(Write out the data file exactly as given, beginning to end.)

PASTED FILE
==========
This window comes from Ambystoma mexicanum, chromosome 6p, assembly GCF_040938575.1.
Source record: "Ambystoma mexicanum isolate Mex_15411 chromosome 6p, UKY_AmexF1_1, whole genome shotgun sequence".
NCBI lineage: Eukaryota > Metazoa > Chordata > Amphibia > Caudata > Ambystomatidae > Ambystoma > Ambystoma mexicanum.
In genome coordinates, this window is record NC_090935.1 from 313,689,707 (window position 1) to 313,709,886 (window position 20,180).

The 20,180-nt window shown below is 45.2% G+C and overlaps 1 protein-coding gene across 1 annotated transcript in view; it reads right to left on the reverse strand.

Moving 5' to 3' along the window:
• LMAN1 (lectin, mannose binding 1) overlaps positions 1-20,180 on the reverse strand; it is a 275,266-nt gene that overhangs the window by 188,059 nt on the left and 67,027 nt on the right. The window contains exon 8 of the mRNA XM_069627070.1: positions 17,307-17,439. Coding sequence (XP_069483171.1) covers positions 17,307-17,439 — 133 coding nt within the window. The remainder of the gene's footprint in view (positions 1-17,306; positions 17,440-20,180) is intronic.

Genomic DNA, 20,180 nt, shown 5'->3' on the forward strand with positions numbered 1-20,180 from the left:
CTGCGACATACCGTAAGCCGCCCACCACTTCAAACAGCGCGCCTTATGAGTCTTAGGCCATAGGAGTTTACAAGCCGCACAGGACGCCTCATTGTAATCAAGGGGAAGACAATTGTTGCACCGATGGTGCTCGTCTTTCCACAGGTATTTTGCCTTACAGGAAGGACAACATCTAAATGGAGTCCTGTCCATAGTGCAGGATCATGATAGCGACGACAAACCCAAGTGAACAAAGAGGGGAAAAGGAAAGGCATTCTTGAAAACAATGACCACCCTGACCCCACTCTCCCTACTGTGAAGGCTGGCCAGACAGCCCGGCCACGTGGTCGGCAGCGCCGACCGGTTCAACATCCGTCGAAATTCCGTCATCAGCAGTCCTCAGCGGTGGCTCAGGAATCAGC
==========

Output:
This window comes from Ambystoma mexicanum, chromosome 6p, assembly GCF_040938575.1.
Source record: "Ambystoma mexicanum isolate Mex_15411 chromosome 6p, UKY_AmexF1_1, whole genome shotgun sequence".
NCBI lineage: Eukaryota > Metazoa > Chordata > Amphibia > Caudata > Ambystomatidae > Ambystoma > Ambystoma mexicanum.
In genome coordinates, this window is record NC_090935.1 from 313,689,707 (window position 1) to 313,709,886 (window position 20,180).

The 20,180-nt window shown below is 45.2% G+C and overlaps 1 protein-coding gene across 1 annotated transcript in view; it reads right to left on the reverse strand.

Moving 5' to 3' along the window:
• LMAN1 (lectin, mannose binding 1) overlaps positions 1-20,180 on the reverse strand; it is a 275,266-nt gene that overhangs the window by 188,059 nt on the left and 67,027 nt on the right. The window contains exon 8 of the mRNA XM_069627070.1: positions 17,307-17,439. Coding sequence (XP_069483171.1) covers positions 17,307-17,439 — 133 coding nt within the window. The remainder of the gene's footprint in view (positions 1-17,306; positions 17,440-20,180) is intronic.

Genomic DNA, 20,180 nt, shown 5'->3' on the forward strand with positions numbered 1-20,180 from the left:
CTGCGACATACCGTAAGCCGCCCACCACTTCAAACAGCGCGCCTTATGAGTCTTAGGCCATAGGAGTTTACAAGCCGCACAGGACGCCTCATTGTAATCAAGGGGAAGACAATTGTTGCACCGATGGTGCTCGTCTTTCCACAGGTATTTTGCCTTACAGGAAGGACAACATCTAAATGGAGTCCTGTCCATAGTGCAGGATCATGATAGCGACGACAAACCCAAGTGAACAAAGAGGGGAAAAGGAAAGGCATTCTTGAAAACAATGACCACCCTGACCCCACTCTCCCTACTGTGAAGGCTGGCCAGACAGCCCGGCCACGTGGTCGGCAGCGCCGACCGGTTCAACATCCGTCGAAATTCCGTCATCAGCAGTCCTCAGCGGTGGCTCAGGAATCAGC